She is the third journalist killed in the European Union in the past year.
He said it evidence suggested it was "a spontaneous attack, not premeditated".
Chief Prosecutor Tsatsarov told the news conference that he could not say at this stage if the murder was linked to Marinova's work as a journalist. "It is about rape and murder", he said said.
Bulgaria's prosecutor general, Sotir Tsatsarov, confirmed the arrest of Severin Krassimirov, a 21-year-old Bulgarian citizen, but gave no further details of his location.
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Marinova was killed by blows on the head and suffocation, the authorities said, adding that prosecutors were probing all leads - both personal and linked to Marinova's job. Her professional identity as a host on TVN, a local television program, focused on investigative journalism and immediately stoked fears about retributions against journalists exposing corruption schemes, especially in Eastern Europe.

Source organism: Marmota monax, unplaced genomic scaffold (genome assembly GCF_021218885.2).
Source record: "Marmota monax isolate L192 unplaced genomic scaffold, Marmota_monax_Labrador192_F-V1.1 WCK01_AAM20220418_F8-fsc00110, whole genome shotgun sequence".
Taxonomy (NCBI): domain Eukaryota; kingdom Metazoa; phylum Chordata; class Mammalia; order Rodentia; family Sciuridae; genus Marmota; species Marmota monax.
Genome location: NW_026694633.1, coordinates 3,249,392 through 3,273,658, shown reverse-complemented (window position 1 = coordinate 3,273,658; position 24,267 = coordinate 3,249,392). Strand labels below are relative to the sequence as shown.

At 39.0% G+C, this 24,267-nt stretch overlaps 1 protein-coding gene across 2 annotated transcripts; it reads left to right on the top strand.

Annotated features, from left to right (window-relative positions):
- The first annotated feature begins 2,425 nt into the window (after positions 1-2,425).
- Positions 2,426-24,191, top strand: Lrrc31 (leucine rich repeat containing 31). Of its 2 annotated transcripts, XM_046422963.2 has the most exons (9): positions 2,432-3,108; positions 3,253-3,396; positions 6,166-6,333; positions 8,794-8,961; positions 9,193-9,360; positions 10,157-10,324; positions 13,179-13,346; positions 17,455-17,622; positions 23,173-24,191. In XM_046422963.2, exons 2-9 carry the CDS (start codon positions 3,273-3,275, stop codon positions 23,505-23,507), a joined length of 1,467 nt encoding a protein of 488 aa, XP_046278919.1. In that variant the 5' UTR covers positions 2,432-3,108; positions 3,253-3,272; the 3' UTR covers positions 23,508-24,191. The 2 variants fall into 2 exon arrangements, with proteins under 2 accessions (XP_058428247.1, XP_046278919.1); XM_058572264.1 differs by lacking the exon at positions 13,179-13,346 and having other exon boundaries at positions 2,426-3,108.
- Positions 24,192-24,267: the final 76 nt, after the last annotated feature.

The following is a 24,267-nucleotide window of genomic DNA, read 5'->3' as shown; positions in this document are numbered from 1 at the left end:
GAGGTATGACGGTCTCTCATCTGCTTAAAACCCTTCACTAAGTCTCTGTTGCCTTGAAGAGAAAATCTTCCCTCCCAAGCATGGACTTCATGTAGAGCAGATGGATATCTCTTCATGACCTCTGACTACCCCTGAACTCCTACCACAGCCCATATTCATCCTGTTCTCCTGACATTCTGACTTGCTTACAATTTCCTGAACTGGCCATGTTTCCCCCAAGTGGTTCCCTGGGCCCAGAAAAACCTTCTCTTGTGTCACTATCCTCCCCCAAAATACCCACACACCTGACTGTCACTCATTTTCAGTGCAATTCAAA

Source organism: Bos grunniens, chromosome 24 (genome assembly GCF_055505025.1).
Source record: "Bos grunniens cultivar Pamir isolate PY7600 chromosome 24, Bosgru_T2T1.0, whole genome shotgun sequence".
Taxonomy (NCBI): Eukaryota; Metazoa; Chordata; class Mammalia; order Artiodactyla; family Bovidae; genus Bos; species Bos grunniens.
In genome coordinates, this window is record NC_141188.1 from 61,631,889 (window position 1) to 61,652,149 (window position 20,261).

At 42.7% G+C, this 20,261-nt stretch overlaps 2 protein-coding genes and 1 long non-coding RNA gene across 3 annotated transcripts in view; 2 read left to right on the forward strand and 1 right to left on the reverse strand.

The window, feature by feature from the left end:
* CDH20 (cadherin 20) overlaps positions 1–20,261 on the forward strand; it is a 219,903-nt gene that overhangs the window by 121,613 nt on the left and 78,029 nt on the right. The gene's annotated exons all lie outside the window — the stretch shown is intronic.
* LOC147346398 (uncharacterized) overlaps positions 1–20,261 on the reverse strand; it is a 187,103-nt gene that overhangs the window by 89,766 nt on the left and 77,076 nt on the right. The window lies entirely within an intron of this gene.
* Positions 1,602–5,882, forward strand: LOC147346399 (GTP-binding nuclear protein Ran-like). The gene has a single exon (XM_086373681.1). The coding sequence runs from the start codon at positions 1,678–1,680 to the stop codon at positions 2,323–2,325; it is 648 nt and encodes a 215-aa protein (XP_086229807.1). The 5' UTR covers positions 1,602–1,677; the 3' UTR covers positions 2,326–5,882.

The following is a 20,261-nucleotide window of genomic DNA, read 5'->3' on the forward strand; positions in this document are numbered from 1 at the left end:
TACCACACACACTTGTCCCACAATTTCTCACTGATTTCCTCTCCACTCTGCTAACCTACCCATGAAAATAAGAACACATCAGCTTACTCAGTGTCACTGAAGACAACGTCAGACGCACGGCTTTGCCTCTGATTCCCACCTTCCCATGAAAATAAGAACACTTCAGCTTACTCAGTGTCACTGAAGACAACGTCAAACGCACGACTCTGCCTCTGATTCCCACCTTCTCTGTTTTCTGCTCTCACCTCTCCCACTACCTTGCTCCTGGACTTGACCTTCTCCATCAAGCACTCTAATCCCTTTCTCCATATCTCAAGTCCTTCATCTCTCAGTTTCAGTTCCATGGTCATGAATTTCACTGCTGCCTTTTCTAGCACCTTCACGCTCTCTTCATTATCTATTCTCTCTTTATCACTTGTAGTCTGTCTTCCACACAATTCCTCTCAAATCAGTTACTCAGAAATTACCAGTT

"We have detained a man". The journalists, Attila Biro and Dimitar Stoyanov, had been detained in September for their work. Authorities are working to identify witnesses and potential motives for her murder.
The European Commission has called for a "swift and thorough investigation" into Ms Marinova's killing.
Through a United Nations spokesperson, Secretary-General António Guterres called on "all governments to strengthen press freedom and ensure there is accountability for crimes committed against journalists".
Marinova is the third journalist to have suffered a violent death in the European Union over the past 12 months, after Jan Kuciak in Slovakia in February and Daphne Caruana Galizia in Malta in October a year ago.
Azoulay said: "Attacks on journalists erode the fundamental human right to freedom of expression and its corollaries, press freedom and free access to information". A Bulgarian investigative online media site went further, calling for an independent global inquiry and saying corruption could compromise an investigation by Bulgarian law enforcement.